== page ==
“Contessa!” Someone was coming across the chain bridge.

Sofia raised her flag. “Who goes there?”

“Are you all right?” said Giovanni. “Did you see it?”

“It’s Little Frog!”

“That makes no sense.”

“I guess nobody told him—
it
—that. Whatever it is, it’s on Bardini streets.”

Giovanni followed her, marveling that at a time like this all she could think about was territory.

“Maybe he was right,” said Sofia, “about that blessing,”

“You think that’s why he’s roaming the streets?” he said doubtfully.

“It’s not that complicated. Frog was Rasenneisi. He wants to know why the Bardini haven’t gone south to avenge him. Hell, I want to know too.”

“The Doctor wouldn’t allow it?”

She didn’t reply, and he understood. “And you disagree?” He had to run to keep up with her and shout to be heard over the wind, “Contessa, I was neck-deep in blood this morning.”

“I don’t expect a civilian to understand.”

They followed the creature at a distance. It wasn’t difficult: it left a trail of bloody footprints and moved slowly, drunkenly lurching through the empty streets. It stopped in the Piazzetta Fontana, illuminated when the exhausted storm unveiled the dead man’s eye in the sky.

“This is where we gave Frog his send-off,” Sofia whispered.

“You think he’s thirsty?”

She gave him a look.

“I wasn’t joking! They say ghosts don’t know they’re dead, don’t they?”

“Pretty superstitious for an engineer.”

“All I know is what my eyes tell me, and that’s an unquiet spirit!”

“Brilliant deduction, Captain.”

“Thanks. I can’t believe I’m saying this, but maybe the nun
can
help.”

“Help how?” she said angrily.

“Keep it down! I don’t know, an exorcism, maybe?”

“That woman has no business on Bardini streets, and I’ll be dammed before I invite her to shake her beads at this thing. There’s nothing to be afraid of. Look—”

Sofia leaped out of the alley and walked boldly toward the creature with her flag down.

“Hey, Froggy. What’s the matter, my friend?”

Somehow the specter heard or sensed her, for it turned with the same blind lumbering movement.

“Are you lost?”

It swung; she dodged and brought her flag up, jabbing into the thing’s sternum. But her stick didn’t meet bone; it just sank in and came out bloody.

“What the—?” She hadn’t hit it
that
hard.

“Sofia, look out!”

She dropped low as it swung again and rolled out of reach. It turned to follow and cracked open where she had punctured it, falling apart like water spraying from a broken glass.

Sofia was on her back as the blood flowed toward her,
searching
for her hungrily. Giovanni pulled her out of its path, and the pool stopped, then ran together, leaving dry a space for two footprints, then rushing in to form boots, then legs and the rest, stopping at the neck.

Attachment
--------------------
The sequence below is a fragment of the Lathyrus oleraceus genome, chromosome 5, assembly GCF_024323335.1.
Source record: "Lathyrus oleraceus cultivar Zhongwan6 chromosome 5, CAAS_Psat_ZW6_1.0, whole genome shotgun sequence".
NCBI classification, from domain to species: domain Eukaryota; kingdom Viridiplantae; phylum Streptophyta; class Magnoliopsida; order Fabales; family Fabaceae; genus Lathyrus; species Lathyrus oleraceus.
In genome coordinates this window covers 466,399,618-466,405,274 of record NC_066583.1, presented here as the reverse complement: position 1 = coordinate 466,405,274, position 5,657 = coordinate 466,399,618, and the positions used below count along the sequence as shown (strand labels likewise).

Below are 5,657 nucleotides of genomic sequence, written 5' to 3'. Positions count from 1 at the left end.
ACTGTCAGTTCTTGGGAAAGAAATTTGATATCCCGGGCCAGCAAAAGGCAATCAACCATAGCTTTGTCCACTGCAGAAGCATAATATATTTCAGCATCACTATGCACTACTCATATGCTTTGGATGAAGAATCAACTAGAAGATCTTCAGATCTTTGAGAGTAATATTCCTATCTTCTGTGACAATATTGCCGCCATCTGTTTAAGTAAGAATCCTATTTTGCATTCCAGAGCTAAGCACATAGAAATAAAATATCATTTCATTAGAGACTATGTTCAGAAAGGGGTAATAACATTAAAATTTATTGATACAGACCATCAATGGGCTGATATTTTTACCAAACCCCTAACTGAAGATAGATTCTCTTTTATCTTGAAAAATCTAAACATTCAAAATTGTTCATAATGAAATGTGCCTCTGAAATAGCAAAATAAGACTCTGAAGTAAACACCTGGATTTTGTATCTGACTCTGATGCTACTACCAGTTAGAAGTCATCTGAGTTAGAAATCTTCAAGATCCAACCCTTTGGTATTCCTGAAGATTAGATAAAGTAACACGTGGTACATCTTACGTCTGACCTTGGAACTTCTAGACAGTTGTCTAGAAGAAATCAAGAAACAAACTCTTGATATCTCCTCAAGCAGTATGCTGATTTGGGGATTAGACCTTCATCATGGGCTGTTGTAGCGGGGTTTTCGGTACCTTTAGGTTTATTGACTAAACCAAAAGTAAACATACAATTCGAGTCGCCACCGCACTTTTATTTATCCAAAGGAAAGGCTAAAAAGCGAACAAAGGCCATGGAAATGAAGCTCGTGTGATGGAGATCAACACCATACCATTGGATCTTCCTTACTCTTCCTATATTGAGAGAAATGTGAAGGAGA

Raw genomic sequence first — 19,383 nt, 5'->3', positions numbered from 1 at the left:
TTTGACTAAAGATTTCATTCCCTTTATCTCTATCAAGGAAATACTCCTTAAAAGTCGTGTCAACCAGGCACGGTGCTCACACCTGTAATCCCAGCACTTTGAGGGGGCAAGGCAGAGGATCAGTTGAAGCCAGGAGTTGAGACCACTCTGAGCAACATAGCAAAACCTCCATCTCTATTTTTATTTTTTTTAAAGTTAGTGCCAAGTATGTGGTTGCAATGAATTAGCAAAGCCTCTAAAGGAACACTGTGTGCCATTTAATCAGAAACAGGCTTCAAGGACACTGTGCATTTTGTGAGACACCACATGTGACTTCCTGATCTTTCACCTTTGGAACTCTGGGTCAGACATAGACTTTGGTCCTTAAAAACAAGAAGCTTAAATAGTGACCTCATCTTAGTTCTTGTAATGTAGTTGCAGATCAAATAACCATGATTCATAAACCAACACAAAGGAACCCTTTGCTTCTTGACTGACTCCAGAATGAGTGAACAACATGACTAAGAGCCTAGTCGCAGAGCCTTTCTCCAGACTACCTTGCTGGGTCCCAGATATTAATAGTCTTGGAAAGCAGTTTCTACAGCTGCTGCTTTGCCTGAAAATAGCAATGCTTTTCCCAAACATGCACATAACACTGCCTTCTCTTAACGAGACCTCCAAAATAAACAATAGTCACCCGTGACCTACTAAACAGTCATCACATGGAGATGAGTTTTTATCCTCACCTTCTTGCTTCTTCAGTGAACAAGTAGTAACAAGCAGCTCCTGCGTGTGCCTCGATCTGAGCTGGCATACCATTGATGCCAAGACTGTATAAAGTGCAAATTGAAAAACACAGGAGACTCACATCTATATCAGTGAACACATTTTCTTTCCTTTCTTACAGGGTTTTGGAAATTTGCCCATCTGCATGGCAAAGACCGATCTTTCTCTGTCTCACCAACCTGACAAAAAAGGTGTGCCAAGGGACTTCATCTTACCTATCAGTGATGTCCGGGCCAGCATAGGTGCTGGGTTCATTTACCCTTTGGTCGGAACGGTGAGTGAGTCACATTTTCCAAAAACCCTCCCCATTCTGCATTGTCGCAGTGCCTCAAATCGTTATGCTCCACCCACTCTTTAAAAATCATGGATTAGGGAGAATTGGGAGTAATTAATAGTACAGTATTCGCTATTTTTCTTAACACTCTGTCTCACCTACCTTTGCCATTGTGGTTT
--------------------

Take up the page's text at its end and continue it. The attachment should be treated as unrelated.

“Did you see that?” said Sofia.

“I don’t think it’s Frog . . .”

“It’s a buio,
idiota
!”

“That’s even more irrational. Why’s it shaped like a human?”

“Who cares? We need to get it home.”

“You can’t fight water with flags—Hold on, where’s it going now?”

“Tower Bardini. All right, damn it, let’s go and disturb the nun’s beauty sleep. See if she’s got any lethal prayers up her sleeves.”

They met her coming from the Baptistery.

“I got tired of waiting for you. I was—”

“Expecting us? Not this again,” said Sofia. “I knew this was a bad idea.”

“How can I help?” the Reverend Mother said.

It was close to dawn. They found it standing in front of Tower Bardini, looking up, if something without eyes could look, at the Doctor leaning out of a second-story window.

“How long’s it been standing there, Doc?” Sofia shouted.

“A while.” He was breakfasting on orange segments and didn’t look too worried.

“He wants to find out what he paid his taxes for. Don’t let conscience ruin your appetite.”

“I won’t. Under control?”

“No thanks to you,” she mumbled.

“Fine morning, Sister,” the Doctor said with a half salute. It was not returned.

“Well, I’m going back to bed. Call me if you need anything,” he said, and went inside.

The nun approached the creature. “Poor boy.”

“It’s not a ghost, Sister.”

“I know. It’s the water the boy bled in.”

“How can you tell?” asked Giovanni.

“I’ve contemplated water since I was a girl, Captain. I’ve learned a thing or two. I can see the things people hide from themselves”—she glanced back up at Tower Bardini—“and everyone else. Concordians think they can cut Nature open with a scalpel. Some things are learned only by going inside yourself.”

“That’s wonderful, Sister,” Sofia interrupted, “but why did it try to kill me? Frog was my friend.”

“Because it’s only part Frog.”

Giovanni wasn’t satisfied. “But it’s
impossible
. The transmitter on the river surface stops buio—”

“But this buio believes it’s human.”

“That doesn’t matter! Natural Philosophy isn’t contingent on belief!”

“Bah, Concordians! Always think they know reality.” She smiled then and said, “Belief can change the world, and if you doubt it, I’ll prove it.”

The Reverend Mother stood very close to the creature. “Little Frog,” she said, “

Their shadows stretched behind them as they followed the nun and the creature. The creature’s shadow quivered like water in a glass shot through by light. The night’s storm had retreated, pursued by ghosts of misty drizzle.

The sun was peeping behind the towers when their strange procession reached the embankment, though the streets remained empty and windows remained tightly closed.

The creature stopped.

“He’s afraid,” the Reverend Mother said.

“You blame him? This is where Frog’s head was caved in.”

“He said the river hates us.”

“This isn’t Frog, Giovanni.”

“It thinks it is. And if he still wants to leave Rasenna, I can help.” The Reverend Mother took a step toward the creature.

“Sister, don’t get too close.”

“There’s no danger, Captain. Today’s not my day to die. Or yours.”

Sofia and Giovanni watched and held their breath as she reached out and touched the creature’s hand.

“It doesn’t know what it is. I have to show it.”

It snatched its hand away suddenly and stepped back. The buio became transparent, then re-formed. It raised its hands and left bloody prints hanging in the air where its face should have been. The misty rain around it took on a red hue. Frog’s face materialized for a moment; he looked grateful.

“I know,”
she said.

The hand vanished as the creature changed from boy to buio, then collapsed into a puddle of nervously shimmering water that rushed off the bridge’s limits.

It bloomed briefly in the water, then was taken.

“He’s at peace,” the nun said, sighing deeply, suddenly unsteady on her feet.

BOOK: Irenicon